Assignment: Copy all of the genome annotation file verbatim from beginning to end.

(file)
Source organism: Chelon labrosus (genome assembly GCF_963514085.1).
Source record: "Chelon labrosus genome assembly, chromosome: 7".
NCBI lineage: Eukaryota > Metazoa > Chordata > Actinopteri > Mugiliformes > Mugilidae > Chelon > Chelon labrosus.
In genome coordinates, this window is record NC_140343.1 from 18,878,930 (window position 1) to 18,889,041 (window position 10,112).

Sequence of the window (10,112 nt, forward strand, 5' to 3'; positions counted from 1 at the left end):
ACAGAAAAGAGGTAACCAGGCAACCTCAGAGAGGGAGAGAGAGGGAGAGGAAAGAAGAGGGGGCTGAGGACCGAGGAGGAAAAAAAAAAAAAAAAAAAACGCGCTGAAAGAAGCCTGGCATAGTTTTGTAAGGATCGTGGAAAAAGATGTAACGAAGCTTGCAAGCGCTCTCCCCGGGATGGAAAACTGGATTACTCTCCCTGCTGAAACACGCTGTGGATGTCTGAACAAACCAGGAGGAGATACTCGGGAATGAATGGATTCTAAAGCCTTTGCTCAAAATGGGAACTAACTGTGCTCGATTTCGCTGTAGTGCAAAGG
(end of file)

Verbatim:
Source organism: Chelon labrosus (genome assembly GCF_963514085.1).
Source record: "Chelon labrosus genome assembly, chromosome: 7".
NCBI lineage: Eukaryota > Metazoa > Chordata > Actinopteri > Mugiliformes > Mugilidae > Chelon > Chelon labrosus.
In genome coordinates, this window is record NC_140343.1 from 18,878,930 (window position 1) to 18,889,041 (window position 10,112).

Sequence of the window (10,112 nt, forward strand, 5' to 3'; positions counted from 1 at the left end):
ACAGAAAAGAGGTAACCAGGCAACCTCAGAGAGGGAGAGAGAGGGAGAGGAAAGAAGAGGGGGCTGAGGACCGAGGAGGAAAAAAAAAAAAAAAAAAAACGCGCTGAAAGAAGCCTGGCATAGTTTTGTAAGGATCGTGGAAAAAGATGTAACGAAGCTTGCAAGCGCTCTCCCCGGGATGGAAAACTGGATTACTCTCCCTGCTGAAACACGCTGTGGATGTCTGAACAAACCAGGAGGAGATACTCGGGAATGAATGGATTCTAAAGCCTTTGCTCAAAATGGGAACTAACTGTGCTCGATTTCGCTGTAGTGCAAAGG